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September 24, 2021

What I Didn’t Expect as a College Team Captain

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I have always aspired to be a leader in all aspects of my life. I was the captain of my club soccer team for three years, which led me to commit to playing Division I soccer at the University of Rhode Island. During my freshman year, I passed all of the fitness tests, earned a starting spot, gave 110% every game, but was too scared to push my boundaries. At the end of my first season, my coach told me he could see me leading this team, but I had to work on being more vocal on the field. The following year we got three new coaches, and I knew I was going to have to prove myself all over again.

My sophomore year was much different from my freshman year. The team hit some rough patches, and we ended up with a multitude of injuries. My coach relied on me to be a flexible player and to play different positions whenever needed. As the new coach put trust in me, I was able to put more trust in myself, which allowed the team to put their trust in me. I was a consistent and reliable athlete and was prepared to do what was asked of me.

Related coach rating: Megan Jessee

I grew a lot this second season, and right before Christmas break, I had a meeting with my coach. She told me I was going to play a significant role on the team in the next few years. The team lost a fair amount of seniors, so I knew I had to step up. I made it my goal to lead the team, be more vocal, and take charge. Before the end of spring season my sophomore year, I was named captain.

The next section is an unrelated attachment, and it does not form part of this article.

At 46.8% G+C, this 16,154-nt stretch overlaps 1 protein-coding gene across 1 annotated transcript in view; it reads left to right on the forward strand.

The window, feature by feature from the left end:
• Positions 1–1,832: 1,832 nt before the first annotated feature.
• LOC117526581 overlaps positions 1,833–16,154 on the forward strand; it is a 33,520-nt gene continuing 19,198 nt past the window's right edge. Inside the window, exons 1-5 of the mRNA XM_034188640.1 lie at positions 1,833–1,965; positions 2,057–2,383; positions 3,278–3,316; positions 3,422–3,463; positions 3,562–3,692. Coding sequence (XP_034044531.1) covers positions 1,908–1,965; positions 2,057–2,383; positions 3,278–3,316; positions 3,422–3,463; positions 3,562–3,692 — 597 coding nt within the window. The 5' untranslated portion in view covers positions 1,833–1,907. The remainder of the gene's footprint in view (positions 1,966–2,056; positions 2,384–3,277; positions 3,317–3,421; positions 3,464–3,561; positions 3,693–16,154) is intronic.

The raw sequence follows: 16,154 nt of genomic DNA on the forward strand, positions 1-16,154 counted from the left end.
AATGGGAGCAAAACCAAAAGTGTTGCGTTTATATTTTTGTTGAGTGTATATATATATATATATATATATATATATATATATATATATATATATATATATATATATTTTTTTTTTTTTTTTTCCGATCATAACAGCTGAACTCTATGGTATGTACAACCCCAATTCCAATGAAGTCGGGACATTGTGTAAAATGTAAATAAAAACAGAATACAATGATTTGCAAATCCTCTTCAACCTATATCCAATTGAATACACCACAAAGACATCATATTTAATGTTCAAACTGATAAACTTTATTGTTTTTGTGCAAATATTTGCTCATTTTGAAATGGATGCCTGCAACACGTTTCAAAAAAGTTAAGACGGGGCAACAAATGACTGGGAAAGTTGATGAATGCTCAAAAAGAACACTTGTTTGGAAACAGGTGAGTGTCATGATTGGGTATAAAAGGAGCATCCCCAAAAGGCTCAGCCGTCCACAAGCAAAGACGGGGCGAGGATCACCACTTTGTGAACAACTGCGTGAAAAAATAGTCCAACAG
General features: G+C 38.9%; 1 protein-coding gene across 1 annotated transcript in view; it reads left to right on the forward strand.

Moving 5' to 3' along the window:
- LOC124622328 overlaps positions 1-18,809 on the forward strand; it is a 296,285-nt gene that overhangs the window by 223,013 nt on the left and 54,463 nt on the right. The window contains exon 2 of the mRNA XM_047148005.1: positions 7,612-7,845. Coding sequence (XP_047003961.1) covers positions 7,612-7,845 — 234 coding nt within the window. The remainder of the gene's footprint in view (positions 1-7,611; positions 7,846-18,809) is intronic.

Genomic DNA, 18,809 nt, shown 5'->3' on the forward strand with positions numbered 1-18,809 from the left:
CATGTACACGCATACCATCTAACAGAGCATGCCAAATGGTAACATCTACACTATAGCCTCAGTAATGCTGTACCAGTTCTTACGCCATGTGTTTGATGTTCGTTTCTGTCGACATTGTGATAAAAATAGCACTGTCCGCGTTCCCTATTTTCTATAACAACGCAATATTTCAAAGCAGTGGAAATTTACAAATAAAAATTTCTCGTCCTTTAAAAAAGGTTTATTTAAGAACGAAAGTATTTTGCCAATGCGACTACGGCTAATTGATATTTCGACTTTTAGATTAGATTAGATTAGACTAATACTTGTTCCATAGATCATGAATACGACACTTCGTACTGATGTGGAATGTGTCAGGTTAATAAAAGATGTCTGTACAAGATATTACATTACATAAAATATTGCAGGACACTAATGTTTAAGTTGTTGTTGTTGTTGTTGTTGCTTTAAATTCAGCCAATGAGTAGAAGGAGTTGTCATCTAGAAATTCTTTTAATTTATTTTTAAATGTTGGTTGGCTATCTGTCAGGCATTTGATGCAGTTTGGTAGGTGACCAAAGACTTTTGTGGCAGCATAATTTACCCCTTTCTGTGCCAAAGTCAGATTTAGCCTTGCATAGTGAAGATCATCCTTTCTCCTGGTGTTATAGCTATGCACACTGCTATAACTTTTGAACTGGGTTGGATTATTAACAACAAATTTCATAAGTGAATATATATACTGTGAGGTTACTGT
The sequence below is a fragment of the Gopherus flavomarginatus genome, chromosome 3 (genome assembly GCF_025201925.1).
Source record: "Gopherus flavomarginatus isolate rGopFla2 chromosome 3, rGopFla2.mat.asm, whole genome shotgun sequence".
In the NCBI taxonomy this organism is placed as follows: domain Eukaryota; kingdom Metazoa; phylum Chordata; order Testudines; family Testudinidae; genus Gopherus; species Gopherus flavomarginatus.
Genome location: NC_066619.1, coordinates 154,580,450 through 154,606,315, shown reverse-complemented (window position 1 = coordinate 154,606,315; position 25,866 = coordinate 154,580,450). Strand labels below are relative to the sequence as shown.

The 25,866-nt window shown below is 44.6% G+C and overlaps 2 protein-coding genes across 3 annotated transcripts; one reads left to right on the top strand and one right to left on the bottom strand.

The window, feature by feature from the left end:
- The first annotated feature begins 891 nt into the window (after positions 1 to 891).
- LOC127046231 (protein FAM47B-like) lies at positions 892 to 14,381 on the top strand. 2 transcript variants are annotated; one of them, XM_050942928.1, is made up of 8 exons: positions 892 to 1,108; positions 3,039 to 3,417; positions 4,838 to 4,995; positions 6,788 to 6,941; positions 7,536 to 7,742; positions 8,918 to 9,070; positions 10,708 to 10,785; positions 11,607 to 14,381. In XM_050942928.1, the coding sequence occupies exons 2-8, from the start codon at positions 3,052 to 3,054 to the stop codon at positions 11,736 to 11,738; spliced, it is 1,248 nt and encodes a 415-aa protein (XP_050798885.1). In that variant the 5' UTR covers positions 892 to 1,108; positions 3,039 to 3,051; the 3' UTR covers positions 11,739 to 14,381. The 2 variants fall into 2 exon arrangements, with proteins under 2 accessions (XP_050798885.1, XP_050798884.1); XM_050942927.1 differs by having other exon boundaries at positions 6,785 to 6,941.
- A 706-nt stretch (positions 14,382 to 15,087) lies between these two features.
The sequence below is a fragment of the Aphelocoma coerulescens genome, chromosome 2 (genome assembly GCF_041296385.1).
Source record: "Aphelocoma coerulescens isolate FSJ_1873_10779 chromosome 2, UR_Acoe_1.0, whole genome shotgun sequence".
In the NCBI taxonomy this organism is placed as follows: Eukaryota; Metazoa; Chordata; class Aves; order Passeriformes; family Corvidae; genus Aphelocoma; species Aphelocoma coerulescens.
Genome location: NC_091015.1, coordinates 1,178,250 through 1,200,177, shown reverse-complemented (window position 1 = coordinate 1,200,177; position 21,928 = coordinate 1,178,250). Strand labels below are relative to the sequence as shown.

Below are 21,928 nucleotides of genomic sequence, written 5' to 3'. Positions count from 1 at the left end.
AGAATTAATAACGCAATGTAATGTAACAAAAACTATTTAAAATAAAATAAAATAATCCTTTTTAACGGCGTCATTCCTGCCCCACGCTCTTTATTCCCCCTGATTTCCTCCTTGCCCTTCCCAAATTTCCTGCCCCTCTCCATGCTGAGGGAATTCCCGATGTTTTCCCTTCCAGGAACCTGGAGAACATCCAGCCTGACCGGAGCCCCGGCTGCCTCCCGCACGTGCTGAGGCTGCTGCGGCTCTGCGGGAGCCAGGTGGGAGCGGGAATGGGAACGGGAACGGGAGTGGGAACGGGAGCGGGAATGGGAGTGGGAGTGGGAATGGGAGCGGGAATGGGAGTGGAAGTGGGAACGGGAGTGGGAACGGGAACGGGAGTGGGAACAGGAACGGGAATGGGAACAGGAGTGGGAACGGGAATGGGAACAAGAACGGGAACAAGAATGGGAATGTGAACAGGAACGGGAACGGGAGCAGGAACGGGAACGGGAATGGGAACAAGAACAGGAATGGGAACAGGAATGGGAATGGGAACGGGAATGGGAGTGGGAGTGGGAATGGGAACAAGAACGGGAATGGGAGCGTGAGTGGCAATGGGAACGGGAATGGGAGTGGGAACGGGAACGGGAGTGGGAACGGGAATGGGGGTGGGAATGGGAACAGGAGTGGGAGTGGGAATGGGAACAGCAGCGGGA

9 Characteristics that Make a Leader

  1. Commitment 
  2. Confidence 
  3. Communication 
  4. Decision-making 
  5. Empowerment
  6. Hard work 
  7. Influence
  8. Positivity 
  9. Passion

“Lead by example on and off the field, be the glue of the team, be the person everyone can go to with their problems, be consistent, be vocal, stay calm, deal with diversity, and remember everyone looks up to [you].” These are some of the few words I heard over and over again for the last two years. Being a captain was a full-time job both on and off the field. I was responsible for holding the team together. When we had a bad game, my teammates would look up to me to find a solution. Your coach is not on the field playing the game with you, so as captain, it’s up to you to problem-solve in the heat of the game. 

Related: Sports Psychologist and Former Tufts Baseball Player, Greg Chertok, Discusses Being a Walk-On and Becoming a Lone Captain

Becoming a Captain
The pressure was on me, and I loved every minute of it. When a player was feeling down because they made a bad play, I made sure I turned them around. I would pat them on the back, and say: “it’s ok, keep your head up, we need you.” When someone scored on us, I gathered my teammates before the next kickoff to remind them, “we are fine; we have plenty of time left.” Like I mentioned before, it was my job to hold us together, and I did just that. 

From my primary position as defensive center mid, I was able to see most of the field, so I had to ensure we were playing as a unit, we were all connected, and everyone was where they needed to be. 

I had just as many responsibilities off the field as on. Some of my teammates were struggling with mental health issues, poor academics, or personal issues, and they would come to me for advice. I was there no matter the circumstances. I put the team first and learned how to stay positive and strong for them.